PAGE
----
THE FIELD GUIDE Part III: Non-Profit and Alternative Spaces
Unlike museums and commercial galleries run by suave arts professionals, non-profit and alternative spaces are run by working artists. While museums often complain of being underfunded, their situation is luxurious compared to that of these organizations, which often skim the poverty line in way-out-of-the-way areas and depend on the unpaid labor of friends and artists. All of these spaces have tremendous ideals--some even have manifestos. They propose to help emerging artists and to bring art out of the museum and into the neighborhood. Some have more political agendas as well, such as the strong progressive flavor of Zeitgeist Gallery or the kicky feminism of Bad Girrls Studios.
These spaces are, to varying degrees, children of the alternative-spaces movement of the 1970s, which was a great push on the part of artists to create their own institutions to exhibit their own work just the way they want, without having to deal with stuffy curators or pushy gallery directors looking for the next big-bang art star. Some of the spaces now in Boston, like Bromfield and Mobius, started in the '70s; others have started up more recently, but with much the same spirit. While a few spaces, like Kingston and Mills, resemble commercial galleries, most are more like ramshackle clubhouses for artists. Many are inside artist live/work buildings, and thus function as a kind of extended living room for their residents. The art on the walls is just the beginning: many of these places offer performances, film screenings, live music, community outreach programs, live figure drawing, free vegetarian dinners and other events still more miscellaneous.
For the visitor, the biggest difference between visiting an alternative space instead of a museum or commercial gallery is the kitchen-table cozy atmosphere. The artists running these places must be among the most affable people in the city of Boston. The person looking after the gallery is often the same person who made the art on display, and very often is eager to talk about his or her work.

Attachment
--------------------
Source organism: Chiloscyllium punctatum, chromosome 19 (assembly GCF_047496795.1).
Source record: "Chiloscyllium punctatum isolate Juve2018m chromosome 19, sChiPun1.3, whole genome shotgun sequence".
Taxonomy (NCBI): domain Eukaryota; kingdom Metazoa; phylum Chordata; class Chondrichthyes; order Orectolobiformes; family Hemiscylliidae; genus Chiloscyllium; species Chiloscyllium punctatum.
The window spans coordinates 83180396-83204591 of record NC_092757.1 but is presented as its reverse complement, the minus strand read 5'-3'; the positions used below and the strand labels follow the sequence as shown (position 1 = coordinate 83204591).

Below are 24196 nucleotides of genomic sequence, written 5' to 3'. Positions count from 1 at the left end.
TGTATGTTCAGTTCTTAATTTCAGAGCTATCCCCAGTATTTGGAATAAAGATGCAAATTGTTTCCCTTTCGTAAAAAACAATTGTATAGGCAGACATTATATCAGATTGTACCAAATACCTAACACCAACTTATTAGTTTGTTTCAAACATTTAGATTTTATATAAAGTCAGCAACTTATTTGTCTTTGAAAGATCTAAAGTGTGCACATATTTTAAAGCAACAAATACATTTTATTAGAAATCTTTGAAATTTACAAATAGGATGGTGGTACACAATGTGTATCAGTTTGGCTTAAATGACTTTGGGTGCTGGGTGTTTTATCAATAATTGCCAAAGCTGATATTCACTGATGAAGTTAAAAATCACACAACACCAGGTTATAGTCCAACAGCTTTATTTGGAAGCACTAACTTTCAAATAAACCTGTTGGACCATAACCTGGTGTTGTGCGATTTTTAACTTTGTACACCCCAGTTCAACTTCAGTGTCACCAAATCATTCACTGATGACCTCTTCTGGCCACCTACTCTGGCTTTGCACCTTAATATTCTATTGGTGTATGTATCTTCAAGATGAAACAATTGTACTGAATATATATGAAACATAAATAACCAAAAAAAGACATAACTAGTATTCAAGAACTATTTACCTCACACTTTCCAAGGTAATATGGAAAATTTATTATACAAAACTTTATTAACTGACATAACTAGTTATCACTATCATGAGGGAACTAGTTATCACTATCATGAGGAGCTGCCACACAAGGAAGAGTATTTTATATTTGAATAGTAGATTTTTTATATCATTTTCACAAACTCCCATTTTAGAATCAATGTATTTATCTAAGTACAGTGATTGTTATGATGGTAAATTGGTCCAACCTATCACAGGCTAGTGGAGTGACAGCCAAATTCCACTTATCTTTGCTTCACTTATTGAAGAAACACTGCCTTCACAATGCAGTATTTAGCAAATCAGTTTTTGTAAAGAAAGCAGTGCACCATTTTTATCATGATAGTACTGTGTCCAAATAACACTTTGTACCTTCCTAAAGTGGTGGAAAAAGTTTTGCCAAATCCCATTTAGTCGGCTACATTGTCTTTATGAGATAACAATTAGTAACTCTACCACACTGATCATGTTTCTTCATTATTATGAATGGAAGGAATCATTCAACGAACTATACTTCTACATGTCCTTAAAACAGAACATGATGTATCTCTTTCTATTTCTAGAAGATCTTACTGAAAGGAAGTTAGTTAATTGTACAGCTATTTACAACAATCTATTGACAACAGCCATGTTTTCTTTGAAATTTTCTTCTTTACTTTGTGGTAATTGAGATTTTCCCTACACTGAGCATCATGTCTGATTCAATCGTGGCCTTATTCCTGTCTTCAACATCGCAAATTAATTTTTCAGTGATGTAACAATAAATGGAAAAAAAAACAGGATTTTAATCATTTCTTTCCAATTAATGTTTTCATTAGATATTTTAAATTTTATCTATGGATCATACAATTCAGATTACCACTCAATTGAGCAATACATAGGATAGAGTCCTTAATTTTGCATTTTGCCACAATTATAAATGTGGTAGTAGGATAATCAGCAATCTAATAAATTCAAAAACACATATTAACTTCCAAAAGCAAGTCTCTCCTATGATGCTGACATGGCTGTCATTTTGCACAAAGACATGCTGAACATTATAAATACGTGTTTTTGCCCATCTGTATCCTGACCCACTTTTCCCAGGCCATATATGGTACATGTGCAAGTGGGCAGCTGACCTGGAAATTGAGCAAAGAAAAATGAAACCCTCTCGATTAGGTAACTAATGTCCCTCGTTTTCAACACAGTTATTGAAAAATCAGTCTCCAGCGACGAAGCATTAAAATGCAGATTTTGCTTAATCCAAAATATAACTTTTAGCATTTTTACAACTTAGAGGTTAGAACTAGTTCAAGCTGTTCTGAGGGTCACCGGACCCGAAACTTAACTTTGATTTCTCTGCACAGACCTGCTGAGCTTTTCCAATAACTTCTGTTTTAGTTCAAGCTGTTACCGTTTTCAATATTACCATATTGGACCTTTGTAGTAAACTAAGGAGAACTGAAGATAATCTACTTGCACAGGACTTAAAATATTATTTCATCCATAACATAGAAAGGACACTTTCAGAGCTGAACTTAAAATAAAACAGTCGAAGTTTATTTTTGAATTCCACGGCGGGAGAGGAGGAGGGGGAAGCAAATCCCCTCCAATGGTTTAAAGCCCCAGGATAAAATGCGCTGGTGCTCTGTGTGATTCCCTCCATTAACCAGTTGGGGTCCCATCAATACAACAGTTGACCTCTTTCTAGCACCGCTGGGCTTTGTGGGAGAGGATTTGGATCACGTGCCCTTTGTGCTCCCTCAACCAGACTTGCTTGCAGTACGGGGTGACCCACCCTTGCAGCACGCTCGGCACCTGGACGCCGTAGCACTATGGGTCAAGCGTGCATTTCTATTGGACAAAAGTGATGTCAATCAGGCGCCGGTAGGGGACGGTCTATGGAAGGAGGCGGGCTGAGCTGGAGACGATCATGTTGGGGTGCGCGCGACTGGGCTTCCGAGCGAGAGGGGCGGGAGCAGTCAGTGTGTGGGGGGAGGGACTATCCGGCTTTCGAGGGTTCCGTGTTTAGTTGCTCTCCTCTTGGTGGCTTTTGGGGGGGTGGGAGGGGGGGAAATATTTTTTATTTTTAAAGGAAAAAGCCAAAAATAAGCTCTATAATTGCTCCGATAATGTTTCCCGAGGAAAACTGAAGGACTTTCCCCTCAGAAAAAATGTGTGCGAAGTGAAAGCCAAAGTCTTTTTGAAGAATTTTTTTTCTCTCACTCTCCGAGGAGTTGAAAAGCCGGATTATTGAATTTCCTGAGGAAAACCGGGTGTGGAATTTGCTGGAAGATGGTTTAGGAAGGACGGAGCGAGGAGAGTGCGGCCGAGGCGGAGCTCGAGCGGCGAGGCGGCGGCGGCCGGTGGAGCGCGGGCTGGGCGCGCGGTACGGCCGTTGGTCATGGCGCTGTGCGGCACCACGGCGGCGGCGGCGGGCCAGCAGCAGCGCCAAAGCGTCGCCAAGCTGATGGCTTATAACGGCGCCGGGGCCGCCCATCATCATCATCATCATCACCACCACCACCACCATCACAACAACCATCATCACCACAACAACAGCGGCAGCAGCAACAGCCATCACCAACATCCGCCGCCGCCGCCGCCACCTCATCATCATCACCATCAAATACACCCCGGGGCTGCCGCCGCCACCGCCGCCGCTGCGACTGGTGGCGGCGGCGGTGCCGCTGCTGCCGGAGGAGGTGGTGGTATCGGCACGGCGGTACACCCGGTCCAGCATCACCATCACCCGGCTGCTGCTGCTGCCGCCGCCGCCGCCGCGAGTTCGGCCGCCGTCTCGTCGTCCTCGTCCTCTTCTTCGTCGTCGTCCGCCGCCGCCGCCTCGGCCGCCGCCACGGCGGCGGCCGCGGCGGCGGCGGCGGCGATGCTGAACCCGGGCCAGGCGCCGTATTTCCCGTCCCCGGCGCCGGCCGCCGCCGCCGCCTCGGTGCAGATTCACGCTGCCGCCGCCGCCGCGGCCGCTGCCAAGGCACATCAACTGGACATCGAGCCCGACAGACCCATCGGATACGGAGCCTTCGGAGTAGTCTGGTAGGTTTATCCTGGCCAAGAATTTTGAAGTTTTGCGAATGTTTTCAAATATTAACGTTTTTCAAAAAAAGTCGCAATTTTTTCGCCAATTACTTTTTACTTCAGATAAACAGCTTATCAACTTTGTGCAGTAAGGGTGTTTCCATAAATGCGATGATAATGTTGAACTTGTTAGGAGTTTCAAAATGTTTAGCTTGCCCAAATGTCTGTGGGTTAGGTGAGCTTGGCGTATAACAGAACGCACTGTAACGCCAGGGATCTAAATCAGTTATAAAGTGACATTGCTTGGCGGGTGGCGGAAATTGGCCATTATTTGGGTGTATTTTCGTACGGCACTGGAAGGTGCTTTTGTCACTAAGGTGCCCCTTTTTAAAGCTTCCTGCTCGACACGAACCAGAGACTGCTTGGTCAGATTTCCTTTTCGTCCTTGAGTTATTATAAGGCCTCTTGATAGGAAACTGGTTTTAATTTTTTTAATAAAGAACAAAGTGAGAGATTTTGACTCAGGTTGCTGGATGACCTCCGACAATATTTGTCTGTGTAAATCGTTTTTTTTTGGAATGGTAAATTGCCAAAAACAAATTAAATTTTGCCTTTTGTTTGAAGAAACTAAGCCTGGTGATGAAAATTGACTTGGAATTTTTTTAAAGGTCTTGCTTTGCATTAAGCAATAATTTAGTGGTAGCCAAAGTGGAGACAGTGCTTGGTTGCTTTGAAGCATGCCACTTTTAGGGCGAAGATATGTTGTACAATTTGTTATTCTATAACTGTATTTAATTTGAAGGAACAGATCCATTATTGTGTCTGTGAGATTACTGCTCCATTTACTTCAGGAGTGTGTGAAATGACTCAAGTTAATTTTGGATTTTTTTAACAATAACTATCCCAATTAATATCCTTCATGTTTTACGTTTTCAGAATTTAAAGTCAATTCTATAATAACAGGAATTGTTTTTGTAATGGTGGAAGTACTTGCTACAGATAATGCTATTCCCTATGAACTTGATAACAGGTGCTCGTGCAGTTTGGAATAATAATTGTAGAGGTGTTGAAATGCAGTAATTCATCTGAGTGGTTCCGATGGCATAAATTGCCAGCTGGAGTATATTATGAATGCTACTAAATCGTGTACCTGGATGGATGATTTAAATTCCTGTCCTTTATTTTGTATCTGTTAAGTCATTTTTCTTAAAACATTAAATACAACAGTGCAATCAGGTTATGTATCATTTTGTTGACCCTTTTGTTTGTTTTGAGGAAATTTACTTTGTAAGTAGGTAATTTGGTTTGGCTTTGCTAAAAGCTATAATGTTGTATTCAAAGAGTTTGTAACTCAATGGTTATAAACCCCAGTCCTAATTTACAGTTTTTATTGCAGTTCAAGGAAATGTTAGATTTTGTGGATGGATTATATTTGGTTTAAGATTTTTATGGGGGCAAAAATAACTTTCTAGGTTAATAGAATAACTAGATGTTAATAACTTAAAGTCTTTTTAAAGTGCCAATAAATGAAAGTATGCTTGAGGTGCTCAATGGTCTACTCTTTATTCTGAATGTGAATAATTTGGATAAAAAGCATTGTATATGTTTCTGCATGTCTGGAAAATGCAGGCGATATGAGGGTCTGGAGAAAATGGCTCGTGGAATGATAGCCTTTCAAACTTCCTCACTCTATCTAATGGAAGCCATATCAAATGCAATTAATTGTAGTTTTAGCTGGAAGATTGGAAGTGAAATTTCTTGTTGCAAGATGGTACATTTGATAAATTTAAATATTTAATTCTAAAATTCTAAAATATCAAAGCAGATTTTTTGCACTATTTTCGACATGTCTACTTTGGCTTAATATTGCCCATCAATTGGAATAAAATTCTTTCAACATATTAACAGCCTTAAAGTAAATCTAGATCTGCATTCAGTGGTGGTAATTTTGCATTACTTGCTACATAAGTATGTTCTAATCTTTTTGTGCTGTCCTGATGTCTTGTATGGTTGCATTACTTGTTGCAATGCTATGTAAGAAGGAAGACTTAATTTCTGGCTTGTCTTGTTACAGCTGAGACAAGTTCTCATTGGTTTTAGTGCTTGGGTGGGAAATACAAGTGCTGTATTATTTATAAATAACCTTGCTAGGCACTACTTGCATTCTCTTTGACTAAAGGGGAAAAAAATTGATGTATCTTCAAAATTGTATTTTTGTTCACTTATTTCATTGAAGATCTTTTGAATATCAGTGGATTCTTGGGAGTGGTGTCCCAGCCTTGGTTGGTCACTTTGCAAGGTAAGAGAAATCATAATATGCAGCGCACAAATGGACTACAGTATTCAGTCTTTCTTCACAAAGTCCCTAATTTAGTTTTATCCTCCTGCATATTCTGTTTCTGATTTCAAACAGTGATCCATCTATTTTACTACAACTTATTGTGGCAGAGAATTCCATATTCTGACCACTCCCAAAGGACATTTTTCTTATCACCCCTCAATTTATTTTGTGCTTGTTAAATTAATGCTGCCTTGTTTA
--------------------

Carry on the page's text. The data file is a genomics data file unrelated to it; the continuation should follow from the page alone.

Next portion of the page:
At the moment, a lot of alternative spaces are feeling shakier than usual about their futures due to impending development in the Fort Point area, currently home to Mobius, FPAC (Fort Point Art Community Gallery and Studios) and the Revolving Museum as well as nearly 500 artists. This part of Boston used to be a decaying area filled with block upon block of abandoned warehouses. Artists, attracted by the cheap rents and wide-open industrial spaces, began moving in in the early 1970s. However, artists are the unwilling shock troops of gentrification, followed into once-gritty neighborhoods by young professionals who drive up the rent. Dot-coms have begun to move into the area in the last several years, and, because of the city's multi-billion dollar South Boston Waterfront project and ensuing private development, these are probably the last days of Fort Point as an artists' community. Of course, this is a story played over and over in American cities; against their intentions and interests, artists work enzyme-style on run-down urban neighborhoods, leading the way for bistros and boutiques. The transformation of Soho from abandoned warehouses to Pradaland is a particularly dramatic example, but not at all unique. Rents are rising in the South End and Jamaica Plain as well, and artists are getting very worried. It looks like we'll have another round of urban hopscotch, after evictions and relocations.
Which brings me to a final point: call before you go. These spaces are lively but unstable and tend to operate improvisationally. It takes a little effort to track them down, but most are well worth the investigation.